The most troubling paradox of the 21st century may be that human population is expected to climb to 9.7 billion by midcentury — yet the global food supply is predicted to plummet. The Special Report on Climate Change and Land released earlier this month by the United Nations’ International Panel on Climate Change, penned by experts in more than 50 countries, details in stark terms “the risk to millions of people from climate extremes, desertification, land degradation and food and livelihood insecurity.” Another recent IPCC report predicted a 2 to 6 percent decline in global crop yields every decade going forward — that’s potentially millions of acres phasing out annually — due to drought, heat, flooding, superstorms, weather volatility, shifting seasons, insect infestations and other symptoms of a warming planet.
According to Jerry Hatfield, the director of the U.S. Department of Agriculture’s National Laboratory for Agriculture and the Environment, the single biggest threat of climate change is the collapse of food systems: “Other threats — flooding, storms, forest fires — may be more sudden and severe in certain regions, but disruptions in food supply will affect virtually everyone.”
For most of us, this still feels like an abstract problem. The industrialized world on the whole is enjoying a more abundant, diverse and accessible food supply than ever before in human history. The supermarket that’s located a few hundred feet from my house is open 19 hours a day, seven days a week, and stocks more than 50,000 distinct food items deriving from countries as far-flung as Zimbabwe. Many of us are more worried about too many food options, not too few of them.
But disruptions in supply are already evident almost everywhere food is grown. Last month, the heat wave that swept Europe scorched old vineyards and new cornfields alike. When Bordeaux reached a record 106 degrees Fahrenheit, France’s Minister of Agriculture said the country’s coveted wine production would decline up to 13 percent in 2019. The soy and corn farmers in the American Midwest, meanwhile, faced a very different problem: sodden fields from unusually heavy spring rains were too wet to plant, resulting in billions of dollars of lost crops. Climatic pressures in recent years have also damaged or destroyed millions of acres of olive groves in Italy, citrus and peach orchards in Florida and Georgia, apple and cherry orchards in Wisconsin and Michigan, avocado farms in Mexico, coffee and cacao farms in dozens of equatorial nations. Water-intensive dairy and livestock operations are suffering the world over.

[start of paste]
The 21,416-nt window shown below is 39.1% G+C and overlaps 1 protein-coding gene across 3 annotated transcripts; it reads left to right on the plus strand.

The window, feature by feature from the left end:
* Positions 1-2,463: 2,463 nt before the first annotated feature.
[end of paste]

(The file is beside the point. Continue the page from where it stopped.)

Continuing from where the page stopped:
While threats to food production are varied and region-specific, a single story connects them: Climate change is becoming something we can taste. This is now a kitchen-table issue, literally and otherwise.
Climate change also intensifies the existing problems in industrial food production, many of which are (in an ironic twist) themselves root causes of climate change. Food waste, for example: more than a third of all food grown globally rots on the field or in transit or is thrown out. Rampant soil degradation has lead to the overuse of synthetic fertilizers that, in turn, evaporate into the air to form nitrous oxide, a potent greenhouse gas. Pesticides have been causing mass die-offs of bees that play Oscar-caliber supporting roles as pollinators in food production; now climate change is making life even harder for these beneficial insects.
What, we must wonder, lies ahead? Will future historians look back on our current agricultural moment and see it as Dickens did Europe in the late eighteenth century—an age of belief and incredulity when “we had everything before us, we had nothing before us”?
We have good reason to believe we’re headed toward nothing. By the middle of this century, a 2014 IPCC report reads, the world may reach “a threshold of global warming beyond which current agricultural practices can no longer support large human civilizations.” But that fate hinges on a key assumption — that current agricultural practices won’t change. And if my research has taught me anything, it’s that farmers, scientists, activists and engineers the world over are radically rethinking food production.
I spent the past five years exploring the lands, minds and machines, working on the future of food, traveling from small apple orchards in Wisconsin and tiny cornfields in Kenya to massive Norwegian fish farms and computerized foodscapes in Shanghai. I investigated new and old ideas, from robotics, CRISPR, alternative meats and vertical farms to edible insects, permaculture, fertilizer management and ancient plants. I learned through research in more than a dozen countries and as many states that human innovation, which marries new and old approaches to food production and land management, can build climate resilience and redefine sustainable food on a grand scale.